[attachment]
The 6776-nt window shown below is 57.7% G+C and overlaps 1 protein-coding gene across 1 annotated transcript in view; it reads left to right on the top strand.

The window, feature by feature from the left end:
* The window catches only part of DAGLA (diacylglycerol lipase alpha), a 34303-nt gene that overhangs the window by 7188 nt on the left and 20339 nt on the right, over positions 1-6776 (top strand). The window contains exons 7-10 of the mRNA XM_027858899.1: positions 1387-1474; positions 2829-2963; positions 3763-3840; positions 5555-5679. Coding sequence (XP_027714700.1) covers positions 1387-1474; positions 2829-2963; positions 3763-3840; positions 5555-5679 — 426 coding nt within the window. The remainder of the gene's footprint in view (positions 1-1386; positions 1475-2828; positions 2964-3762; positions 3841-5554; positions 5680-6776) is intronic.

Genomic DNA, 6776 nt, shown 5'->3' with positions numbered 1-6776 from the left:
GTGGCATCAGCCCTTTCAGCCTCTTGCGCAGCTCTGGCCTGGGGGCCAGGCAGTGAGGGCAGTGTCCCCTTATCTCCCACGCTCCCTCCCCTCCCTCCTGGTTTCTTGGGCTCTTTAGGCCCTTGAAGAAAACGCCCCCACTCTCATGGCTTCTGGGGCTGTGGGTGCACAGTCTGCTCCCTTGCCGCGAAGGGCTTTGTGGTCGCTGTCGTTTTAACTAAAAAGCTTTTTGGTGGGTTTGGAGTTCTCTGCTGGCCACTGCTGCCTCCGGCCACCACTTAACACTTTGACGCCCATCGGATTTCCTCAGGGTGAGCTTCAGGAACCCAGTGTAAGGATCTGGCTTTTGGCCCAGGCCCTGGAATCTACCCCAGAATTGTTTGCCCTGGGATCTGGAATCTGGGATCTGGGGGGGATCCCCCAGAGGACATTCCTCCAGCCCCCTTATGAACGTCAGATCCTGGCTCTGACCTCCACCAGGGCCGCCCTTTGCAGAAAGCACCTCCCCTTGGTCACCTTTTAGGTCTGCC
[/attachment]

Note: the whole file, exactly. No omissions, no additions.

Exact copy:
The 6776-nt window shown below is 57.7% G+C and overlaps 1 protein-coding gene across 1 annotated transcript in view; it reads left to right on the top strand.

The window, feature by feature from the left end:
* The window catches only part of DAGLA (diacylglycerol lipase alpha), a 34303-nt gene that overhangs the window by 7188 nt on the left and 20339 nt on the right, over positions 1-6776 (top strand). The window contains exons 7-10 of the mRNA XM_027858899.1: positions 1387-1474; positions 2829-2963; positions 3763-3840; positions 5555-5679. Coding sequence (XP_027714700.1) covers positions 1387-1474; positions 2829-2963; positions 3763-3840; positions 5555-5679 — 426 coding nt within the window. The remainder of the gene's footprint in view (positions 1-1386; positions 1475-2828; positions 2964-3762; positions 3841-5554; positions 5680-6776) is intronic.

Genomic DNA, 6776 nt, shown 5'->3' with positions numbered 1-6776 from the left:
GTGGCATCAGCCCTTTCAGCCTCTTGCGCAGCTCTGGCCTGGGGGCCAGGCAGTGAGGGCAGTGTCCCCTTATCTCCCACGCTCCCTCCCCTCCCTCCTGGTTTCTTGGGCTCTTTAGGCCCTTGAAGAAAACGCCCCCACTCTCATGGCTTCTGGGGCTGTGGGTGCACAGTCTGCTCCCTTGCCGCGAAGGGCTTTGTGGTCGCTGTCGTTTTAACTAAAAAGCTTTTTGGTGGGTTTGGAGTTCTCTGCTGGCCACTGCTGCCTCCGGCCACCACTTAACACTTTGACGCCCATCGGATTTCCTCAGGGTGAGCTTCAGGAACCCAGTGTAAGGATCTGGCTTTTGGCCCAGGCCCTGGAATCTACCCCAGAATTGTTTGCCCTGGGATCTGGAATCTGGGATCTGGGGGGGATCCCCCAGAGGACATTCCTCCAGCCCCCTTATGAACGTCAGATCCTGGCTCTGACCTCCACCAGGGCCGCCCTTTGCAGAAAGCACCTCCCCTTGGTCACCTTTTAGGTCTGCC